connection with Marie Curie, bomb shelters in the 1960’s, the bombing of
Hiroshima & concerns with nuclear accidents like Three-Mile Island,
UW’s Departments of Medical Physics & Radiology, shoe fitting
fluoroscopes and the like.

Micaela Sullivan-Fowler has been the curator and history of health
sciences librarian at Ebling Library for the past 14 years. She acts as
the liaison to the Department of Medical History & Bioethics within
the School of Medicine and Public Health. She works with graduate and
undergraduate students, helping them navigate the print and electronic
worlds when using primary material for their research papers. In designing exhibits, Micaela’s
primary goals are to highlight books in Ebling’s collections, and to
create thematic pathways between the subjects in the individual cases.
While the current exhibit on the history of radioactivity, x-rays and
radium has had glowing reviews, it was perhaps the most difficult to
tell in such a limited space. The discovery of so many interesting
stories is what Micaela loves to share…

Moderated Book Discussion and Exhibit

Have you seen Fallout at Ebling Library yet? If not, here’s your chance!

On Thursday, February 7 from 5:00-6:00pm, Ebling is hosting a viewing of the exhibit in its Historic Reading Room. And as if that’s not enough, History of Science professor Dr. Richard Staley will be holding a moderated discussion of Radioactive from 6:00-7:00pm. It’s a perfect double dose of science-y goodness! For more information, see the flyer below.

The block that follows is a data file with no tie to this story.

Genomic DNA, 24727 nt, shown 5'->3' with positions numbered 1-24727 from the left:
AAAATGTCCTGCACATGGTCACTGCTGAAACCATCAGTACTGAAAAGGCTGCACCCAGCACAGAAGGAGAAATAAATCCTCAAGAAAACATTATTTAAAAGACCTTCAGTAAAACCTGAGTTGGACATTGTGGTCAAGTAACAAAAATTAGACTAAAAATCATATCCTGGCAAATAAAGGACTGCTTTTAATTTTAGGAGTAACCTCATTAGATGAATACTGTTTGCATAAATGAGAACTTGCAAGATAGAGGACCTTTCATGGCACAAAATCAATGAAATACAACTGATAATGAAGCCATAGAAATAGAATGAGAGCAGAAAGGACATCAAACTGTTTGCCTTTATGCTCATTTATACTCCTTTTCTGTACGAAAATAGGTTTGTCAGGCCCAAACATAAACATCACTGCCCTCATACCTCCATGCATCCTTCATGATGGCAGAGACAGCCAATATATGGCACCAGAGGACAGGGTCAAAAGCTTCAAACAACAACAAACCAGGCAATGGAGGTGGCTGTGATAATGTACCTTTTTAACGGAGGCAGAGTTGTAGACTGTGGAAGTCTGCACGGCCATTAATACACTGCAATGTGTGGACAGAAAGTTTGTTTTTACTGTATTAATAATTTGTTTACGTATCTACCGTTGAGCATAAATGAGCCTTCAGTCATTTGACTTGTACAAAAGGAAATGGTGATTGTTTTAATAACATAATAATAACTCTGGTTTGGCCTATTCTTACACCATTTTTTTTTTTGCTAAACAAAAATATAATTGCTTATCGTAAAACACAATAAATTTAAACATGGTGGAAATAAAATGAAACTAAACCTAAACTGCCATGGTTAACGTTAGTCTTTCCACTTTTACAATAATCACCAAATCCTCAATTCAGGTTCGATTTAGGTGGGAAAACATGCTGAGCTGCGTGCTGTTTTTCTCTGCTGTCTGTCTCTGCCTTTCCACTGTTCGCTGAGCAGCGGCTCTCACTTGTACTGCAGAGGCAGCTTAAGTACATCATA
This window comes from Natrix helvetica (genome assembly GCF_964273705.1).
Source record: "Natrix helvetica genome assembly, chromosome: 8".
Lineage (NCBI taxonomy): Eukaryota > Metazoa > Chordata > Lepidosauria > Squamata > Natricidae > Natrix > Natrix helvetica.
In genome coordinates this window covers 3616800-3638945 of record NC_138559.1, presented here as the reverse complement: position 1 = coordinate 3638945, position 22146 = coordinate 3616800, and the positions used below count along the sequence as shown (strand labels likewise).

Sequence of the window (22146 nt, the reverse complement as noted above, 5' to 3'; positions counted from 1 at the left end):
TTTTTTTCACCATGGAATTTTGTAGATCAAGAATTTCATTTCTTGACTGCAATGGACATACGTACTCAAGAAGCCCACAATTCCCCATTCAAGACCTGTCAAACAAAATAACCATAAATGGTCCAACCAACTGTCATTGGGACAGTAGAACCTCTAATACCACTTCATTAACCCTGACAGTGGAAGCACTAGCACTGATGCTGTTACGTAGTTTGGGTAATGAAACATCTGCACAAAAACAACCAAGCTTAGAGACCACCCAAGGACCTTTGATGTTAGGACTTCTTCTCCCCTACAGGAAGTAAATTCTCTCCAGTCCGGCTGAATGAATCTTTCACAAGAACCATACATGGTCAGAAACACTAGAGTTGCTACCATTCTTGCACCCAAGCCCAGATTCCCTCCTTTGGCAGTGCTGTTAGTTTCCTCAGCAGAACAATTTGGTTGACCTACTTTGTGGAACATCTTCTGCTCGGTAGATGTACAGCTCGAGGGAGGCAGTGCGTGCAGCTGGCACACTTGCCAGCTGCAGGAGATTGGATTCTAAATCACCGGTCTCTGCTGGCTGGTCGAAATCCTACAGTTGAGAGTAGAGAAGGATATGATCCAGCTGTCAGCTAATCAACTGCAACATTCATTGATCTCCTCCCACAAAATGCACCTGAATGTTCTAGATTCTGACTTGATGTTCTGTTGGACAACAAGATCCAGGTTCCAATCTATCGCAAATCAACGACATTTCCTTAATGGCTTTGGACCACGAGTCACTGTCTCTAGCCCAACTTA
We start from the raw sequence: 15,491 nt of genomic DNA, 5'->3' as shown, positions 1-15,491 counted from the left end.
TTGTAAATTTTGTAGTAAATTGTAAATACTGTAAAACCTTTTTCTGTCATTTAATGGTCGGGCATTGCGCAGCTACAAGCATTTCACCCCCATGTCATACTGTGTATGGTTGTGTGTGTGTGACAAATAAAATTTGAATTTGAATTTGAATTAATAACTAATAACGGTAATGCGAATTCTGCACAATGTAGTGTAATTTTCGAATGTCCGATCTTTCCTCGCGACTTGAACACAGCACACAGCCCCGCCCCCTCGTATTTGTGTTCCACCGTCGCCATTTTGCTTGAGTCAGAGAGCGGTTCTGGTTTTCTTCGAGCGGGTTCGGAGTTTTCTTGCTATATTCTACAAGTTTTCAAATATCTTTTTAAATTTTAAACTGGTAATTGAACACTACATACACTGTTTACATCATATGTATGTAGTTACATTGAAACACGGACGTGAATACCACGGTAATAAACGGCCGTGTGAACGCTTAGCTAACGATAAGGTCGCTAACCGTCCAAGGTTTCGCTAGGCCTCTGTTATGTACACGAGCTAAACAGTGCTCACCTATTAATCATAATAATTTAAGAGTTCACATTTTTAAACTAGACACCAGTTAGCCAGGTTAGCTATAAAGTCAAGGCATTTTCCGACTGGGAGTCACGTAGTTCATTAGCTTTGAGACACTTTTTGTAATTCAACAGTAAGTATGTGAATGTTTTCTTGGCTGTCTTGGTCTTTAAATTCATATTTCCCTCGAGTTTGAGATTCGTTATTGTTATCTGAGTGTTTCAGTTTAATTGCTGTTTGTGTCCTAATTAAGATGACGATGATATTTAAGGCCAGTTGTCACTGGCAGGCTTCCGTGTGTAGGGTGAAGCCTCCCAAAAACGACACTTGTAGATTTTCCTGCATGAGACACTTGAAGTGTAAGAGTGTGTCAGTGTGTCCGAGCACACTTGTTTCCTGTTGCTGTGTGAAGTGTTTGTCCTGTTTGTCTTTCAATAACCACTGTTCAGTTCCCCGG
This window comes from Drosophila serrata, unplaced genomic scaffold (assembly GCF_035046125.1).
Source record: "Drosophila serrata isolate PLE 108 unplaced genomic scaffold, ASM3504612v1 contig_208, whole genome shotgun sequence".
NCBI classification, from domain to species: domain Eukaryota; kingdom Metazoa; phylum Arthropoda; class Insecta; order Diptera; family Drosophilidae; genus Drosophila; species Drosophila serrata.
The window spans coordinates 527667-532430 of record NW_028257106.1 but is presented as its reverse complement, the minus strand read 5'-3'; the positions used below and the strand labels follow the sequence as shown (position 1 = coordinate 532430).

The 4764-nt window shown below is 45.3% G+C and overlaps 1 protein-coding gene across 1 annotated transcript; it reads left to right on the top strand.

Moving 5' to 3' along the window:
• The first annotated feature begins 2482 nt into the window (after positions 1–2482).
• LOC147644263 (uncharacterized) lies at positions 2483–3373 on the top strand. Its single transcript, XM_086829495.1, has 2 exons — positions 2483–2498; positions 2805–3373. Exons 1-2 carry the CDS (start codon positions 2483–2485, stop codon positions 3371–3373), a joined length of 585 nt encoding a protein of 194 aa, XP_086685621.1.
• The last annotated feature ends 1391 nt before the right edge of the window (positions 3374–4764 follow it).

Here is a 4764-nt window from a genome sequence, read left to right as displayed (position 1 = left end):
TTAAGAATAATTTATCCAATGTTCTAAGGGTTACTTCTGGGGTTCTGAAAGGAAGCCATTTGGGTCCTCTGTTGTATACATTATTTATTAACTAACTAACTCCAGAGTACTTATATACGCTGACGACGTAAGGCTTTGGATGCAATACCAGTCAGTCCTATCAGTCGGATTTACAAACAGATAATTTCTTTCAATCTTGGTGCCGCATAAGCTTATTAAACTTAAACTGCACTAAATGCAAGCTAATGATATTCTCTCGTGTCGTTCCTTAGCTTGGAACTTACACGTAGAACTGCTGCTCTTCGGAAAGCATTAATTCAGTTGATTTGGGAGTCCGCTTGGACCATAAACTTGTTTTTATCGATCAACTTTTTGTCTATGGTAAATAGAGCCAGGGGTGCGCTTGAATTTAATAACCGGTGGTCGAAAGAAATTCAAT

Dear Faculty,

Here on the west side of campus we have an engaging exhibition entitled: Fallout: The Mixed Blessing of Radiation & the Public Health. One visitor suggested, “…this is the coolest compilation of things I didn’t know about radiation.” The exhibition covers the time period of 1895 to the present and is culturally contextualized in terms of how x-rays, radiation and radioactivity have influenced diagnostics, treatment, occupational health protocols, politics, the teaching of radiology, the public’s engagement with fallout shelters, the aftermath of nuclear accidents and the like.

In addition to a narrative which weaves together the conflation of these three fascinating topics, x-rays, radiation and radiotherapy, there are artifacts, photos and provocative printed matter which illustrate this multi layered subject.